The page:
By Gurleen Grewal
Since 1982, Seva Canada has restored sight and prevented blindness in developing countries. We train and support local partners to conduct eye-screening clinics in rural communities, provide access to high-quality surgeries that restore sight, and offer eyeglasses and medicine to those in need. When Seva Canada first began addressing preventable blindness, we did not know that access to eye care was in any way different for women and girls than it was for men and boys. In 2001, Dr. Paul Courtright, a Seva Canada Board Member, worked with Dr. Ken Bassett, Seva’s Program Director, and other colleagues to publish the finding that 2/3 of the world’s blind were women and girls. This was not due to any biological differences. It was the result of inequity in access to care.
Recognizing the moral and economic imperatives to improve access to eye care for women and girls, Seva Canada monitors and evaluates its programs to pinpoint strategies that can help reduce barriers to access. Meanwhile, they continue to ensure the same degree of access to eye care for men and boys. The most recent review Seva Canada undertook was published in 2019 in the peer-reviewed journal, Ophthalmic Epidemiology. The findings of this review are crucial to advancing evidence-based interventions that address gender inequity in blindness.
With a focus on low-middle-income countries, where the burden of preventable blindness is greatest, Seva Canada undertook a systematic review of interventions aimed at improving gender equity in access to eye care. Each of the studies included in this review provided sufficient data to assess how interventions affect men and women. This kind of disaggregate data is vital to illustrating gender differentials in access to eye care. The review also unpacks the word ‘access.’ It takes into account the complex series of steps that an individual must go through to access eye care services. The road to preventing blindness starts with “the perception of need and desire for health care.” It then goes on to “health care seeking ... reaching ... [and] utilization,” and it ends with “receiving appropriate care.” Each of these steps is a potential barrier to access that an intervention might combat. Depending on the local context, an individual in need of eye care might face any number of these barriers. For women and girls, who have “poorer access to health care services than men and boys”, the path to preventing blindness is riddled with obstacles.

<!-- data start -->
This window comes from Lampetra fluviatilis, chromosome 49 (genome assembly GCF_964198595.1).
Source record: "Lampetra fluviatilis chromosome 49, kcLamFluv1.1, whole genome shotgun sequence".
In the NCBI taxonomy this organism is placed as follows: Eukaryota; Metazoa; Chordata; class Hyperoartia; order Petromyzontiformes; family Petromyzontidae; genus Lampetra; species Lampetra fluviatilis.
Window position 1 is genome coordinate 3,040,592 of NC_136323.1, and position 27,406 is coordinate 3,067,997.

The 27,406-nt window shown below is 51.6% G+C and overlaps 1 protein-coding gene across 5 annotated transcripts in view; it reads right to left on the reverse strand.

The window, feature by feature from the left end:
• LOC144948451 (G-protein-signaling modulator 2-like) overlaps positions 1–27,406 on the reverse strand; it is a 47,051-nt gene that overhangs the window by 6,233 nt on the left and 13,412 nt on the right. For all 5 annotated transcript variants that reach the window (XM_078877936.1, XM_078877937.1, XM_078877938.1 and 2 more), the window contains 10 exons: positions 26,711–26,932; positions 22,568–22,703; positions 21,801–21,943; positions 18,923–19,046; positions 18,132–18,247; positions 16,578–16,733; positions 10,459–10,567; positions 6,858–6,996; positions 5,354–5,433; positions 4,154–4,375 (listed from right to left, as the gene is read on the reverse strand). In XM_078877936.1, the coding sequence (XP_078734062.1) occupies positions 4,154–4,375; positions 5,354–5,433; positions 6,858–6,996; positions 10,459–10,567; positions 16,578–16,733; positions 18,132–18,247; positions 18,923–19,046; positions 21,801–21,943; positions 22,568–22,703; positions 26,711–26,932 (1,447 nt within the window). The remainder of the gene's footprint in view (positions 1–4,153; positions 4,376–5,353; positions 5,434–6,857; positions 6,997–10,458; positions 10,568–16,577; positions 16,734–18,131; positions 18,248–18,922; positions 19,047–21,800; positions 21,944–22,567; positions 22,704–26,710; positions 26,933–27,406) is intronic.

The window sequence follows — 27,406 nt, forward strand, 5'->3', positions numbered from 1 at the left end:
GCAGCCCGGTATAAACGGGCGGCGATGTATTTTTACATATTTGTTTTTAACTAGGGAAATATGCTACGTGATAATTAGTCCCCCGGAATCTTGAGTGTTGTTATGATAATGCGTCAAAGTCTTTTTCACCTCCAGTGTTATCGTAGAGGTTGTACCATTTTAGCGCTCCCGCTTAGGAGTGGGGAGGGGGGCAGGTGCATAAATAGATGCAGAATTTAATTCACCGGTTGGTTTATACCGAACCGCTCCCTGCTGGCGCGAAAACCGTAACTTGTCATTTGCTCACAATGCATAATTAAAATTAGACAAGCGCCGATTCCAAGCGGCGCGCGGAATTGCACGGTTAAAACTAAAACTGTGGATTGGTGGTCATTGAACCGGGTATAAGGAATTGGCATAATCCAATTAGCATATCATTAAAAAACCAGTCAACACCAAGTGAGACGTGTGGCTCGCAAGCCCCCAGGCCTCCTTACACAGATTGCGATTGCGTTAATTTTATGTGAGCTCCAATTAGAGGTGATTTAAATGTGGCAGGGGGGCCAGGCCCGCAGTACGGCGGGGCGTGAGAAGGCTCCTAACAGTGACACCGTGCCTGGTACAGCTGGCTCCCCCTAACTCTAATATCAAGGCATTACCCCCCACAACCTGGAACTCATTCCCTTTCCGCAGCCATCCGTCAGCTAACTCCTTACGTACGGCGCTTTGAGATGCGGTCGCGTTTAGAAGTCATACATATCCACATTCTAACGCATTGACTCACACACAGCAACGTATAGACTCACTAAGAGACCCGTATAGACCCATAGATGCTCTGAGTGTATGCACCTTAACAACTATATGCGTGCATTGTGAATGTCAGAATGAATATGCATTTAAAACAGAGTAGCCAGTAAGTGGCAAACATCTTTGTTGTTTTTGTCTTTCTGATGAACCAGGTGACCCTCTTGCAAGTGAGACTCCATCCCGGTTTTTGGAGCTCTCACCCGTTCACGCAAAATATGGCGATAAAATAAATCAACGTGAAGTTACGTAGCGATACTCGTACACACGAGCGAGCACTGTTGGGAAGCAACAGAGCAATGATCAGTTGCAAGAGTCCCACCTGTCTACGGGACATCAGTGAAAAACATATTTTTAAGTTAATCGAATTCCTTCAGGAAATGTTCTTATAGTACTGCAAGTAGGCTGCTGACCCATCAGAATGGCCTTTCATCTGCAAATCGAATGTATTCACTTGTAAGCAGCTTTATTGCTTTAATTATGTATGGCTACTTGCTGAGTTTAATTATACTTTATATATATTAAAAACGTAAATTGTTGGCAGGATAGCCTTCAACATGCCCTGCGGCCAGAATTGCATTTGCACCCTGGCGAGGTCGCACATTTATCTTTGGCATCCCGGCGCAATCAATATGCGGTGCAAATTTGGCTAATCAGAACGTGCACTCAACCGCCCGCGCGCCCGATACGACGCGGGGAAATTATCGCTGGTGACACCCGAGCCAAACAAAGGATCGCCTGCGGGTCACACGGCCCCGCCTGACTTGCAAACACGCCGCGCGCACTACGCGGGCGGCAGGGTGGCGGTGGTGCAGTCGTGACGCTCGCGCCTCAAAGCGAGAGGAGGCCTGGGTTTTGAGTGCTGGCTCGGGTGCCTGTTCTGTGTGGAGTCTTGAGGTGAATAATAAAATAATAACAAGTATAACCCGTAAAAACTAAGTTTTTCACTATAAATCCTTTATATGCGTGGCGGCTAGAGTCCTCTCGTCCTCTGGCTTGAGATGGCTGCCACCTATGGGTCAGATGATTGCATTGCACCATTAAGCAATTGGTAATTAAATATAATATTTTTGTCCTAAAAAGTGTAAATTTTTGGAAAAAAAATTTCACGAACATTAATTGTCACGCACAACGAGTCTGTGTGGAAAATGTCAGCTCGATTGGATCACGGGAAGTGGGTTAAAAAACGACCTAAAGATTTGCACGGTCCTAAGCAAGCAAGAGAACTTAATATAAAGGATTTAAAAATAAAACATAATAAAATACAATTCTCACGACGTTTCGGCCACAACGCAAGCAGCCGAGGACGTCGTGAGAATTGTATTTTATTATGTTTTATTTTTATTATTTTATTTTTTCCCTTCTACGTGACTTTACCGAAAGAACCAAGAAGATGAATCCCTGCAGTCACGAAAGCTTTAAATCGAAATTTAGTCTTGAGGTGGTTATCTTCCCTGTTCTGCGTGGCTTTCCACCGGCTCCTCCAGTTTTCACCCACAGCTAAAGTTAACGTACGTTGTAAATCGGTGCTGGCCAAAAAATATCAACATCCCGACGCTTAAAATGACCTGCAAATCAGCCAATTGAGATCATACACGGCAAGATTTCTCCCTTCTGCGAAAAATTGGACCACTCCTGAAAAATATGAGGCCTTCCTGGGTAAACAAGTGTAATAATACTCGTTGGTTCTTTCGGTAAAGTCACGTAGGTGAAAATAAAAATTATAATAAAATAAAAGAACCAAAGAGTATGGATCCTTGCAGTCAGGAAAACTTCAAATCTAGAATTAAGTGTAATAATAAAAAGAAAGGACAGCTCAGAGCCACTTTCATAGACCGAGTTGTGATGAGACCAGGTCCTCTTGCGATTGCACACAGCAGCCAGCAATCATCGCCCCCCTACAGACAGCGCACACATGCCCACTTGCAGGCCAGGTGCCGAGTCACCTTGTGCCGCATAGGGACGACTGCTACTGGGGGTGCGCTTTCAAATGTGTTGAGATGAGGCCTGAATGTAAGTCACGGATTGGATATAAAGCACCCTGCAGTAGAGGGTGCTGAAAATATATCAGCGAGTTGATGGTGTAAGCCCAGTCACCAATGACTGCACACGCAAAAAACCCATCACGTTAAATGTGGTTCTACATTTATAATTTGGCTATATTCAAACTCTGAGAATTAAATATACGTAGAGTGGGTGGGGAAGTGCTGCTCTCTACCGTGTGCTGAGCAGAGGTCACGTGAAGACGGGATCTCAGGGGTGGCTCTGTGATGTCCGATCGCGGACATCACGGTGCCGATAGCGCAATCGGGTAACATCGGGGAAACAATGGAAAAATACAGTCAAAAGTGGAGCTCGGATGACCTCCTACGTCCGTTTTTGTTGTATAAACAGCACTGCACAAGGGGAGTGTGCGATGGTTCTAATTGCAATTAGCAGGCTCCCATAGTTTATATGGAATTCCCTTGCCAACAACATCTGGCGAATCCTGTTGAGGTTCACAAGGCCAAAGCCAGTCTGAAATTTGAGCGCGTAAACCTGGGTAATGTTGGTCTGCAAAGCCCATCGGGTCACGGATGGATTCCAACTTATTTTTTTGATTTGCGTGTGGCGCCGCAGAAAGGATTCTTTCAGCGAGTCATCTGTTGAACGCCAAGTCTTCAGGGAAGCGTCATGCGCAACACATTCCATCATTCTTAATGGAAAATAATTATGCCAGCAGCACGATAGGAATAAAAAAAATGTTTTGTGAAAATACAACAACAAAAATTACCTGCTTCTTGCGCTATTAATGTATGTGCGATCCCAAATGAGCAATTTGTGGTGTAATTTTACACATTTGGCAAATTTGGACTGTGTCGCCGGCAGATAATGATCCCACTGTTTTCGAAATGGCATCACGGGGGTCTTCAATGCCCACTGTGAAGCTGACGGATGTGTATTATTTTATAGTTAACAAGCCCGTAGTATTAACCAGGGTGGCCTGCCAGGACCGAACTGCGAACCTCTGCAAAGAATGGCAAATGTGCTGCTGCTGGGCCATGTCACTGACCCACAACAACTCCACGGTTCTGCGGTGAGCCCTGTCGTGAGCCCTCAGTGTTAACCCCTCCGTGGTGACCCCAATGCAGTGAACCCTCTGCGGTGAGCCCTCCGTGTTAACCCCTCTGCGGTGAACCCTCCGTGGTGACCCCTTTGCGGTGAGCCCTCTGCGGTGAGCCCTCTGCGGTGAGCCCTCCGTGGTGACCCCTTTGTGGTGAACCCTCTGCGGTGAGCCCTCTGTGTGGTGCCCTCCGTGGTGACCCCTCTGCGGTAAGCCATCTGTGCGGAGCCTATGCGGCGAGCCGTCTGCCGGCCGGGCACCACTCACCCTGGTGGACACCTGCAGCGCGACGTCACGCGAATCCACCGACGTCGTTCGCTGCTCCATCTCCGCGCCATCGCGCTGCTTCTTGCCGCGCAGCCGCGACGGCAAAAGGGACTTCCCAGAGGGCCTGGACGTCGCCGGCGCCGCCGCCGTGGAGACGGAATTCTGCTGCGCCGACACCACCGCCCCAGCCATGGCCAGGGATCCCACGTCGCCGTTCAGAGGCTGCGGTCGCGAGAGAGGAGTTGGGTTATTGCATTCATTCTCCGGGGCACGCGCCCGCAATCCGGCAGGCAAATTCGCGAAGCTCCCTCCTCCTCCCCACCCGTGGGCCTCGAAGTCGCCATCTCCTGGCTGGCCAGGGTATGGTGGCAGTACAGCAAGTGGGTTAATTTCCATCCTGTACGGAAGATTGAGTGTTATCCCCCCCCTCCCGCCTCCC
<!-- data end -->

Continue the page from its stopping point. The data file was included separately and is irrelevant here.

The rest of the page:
In patriarchal societies, where social norms place men and boys in positions of power, “the relative social positions” of women and girls limit their ability to access eye care. For instance, in Tanzania, women are less able to get cataract surgery than men because men are perceived as being more important to the community and thus in greater need of sight, and women have “less say over household financial resources.” Interventions looking to improve gender equity in access to eye care might tackle a case like this with a gender-accommodating approach that “[works] around the barriers” of “entrenched gender norms and power relationships.” They can also use gender-transformative strategies that challenge patriarchal norms to build “more equitable relationships between women and men with the aim of improving health for all.” According to Seva’s systematic review, both types of strategies can help improve equity in access to care, leading to better eye health outcomes that restore sight for women and girls.
With the goal of documenting evidence-based strategies to reduce gender inequities in accessing eye care, Seva Canada’s systematic review of what interventions exist in the field today is invaluable. The production of knowledge in science is necessarily incremental. It relies on isolating variables and making sure that a cause and effect relationship is more than a hunch. Thus, Seva Canada’s systematic review offers a series of critical suggestions on how future research can strengthen the quality of evidence and advocate for effective interventions. For instance, one of the difficulties that remains is evaluating interventions for how they affect specific steps in accessing eye care, while also controlling for the many social and economic factors that might affect the process of accessing care. Another way to sharpen future research is to note whether and how interventions account for gender in their “design, implementation, and evaluation.” Such criticisms are key to laying the foundation and direction for future research efforts to clearly establish the links between intervention strategies and the reduction of gender inequity in blindness.
What the review ultimately puts forth is a call to action. It notes the lack of, and incredible need for, high-quality evidence through rigorous monitoring and evaluation efforts that are integrated into interventions. In other words, more research can help show what sorts of strategies prove most effective in boosting access to eye care for women and girls. It can guide future policy making and programme planning to reduce cases of preventable blindness, and promote the equal right to sight.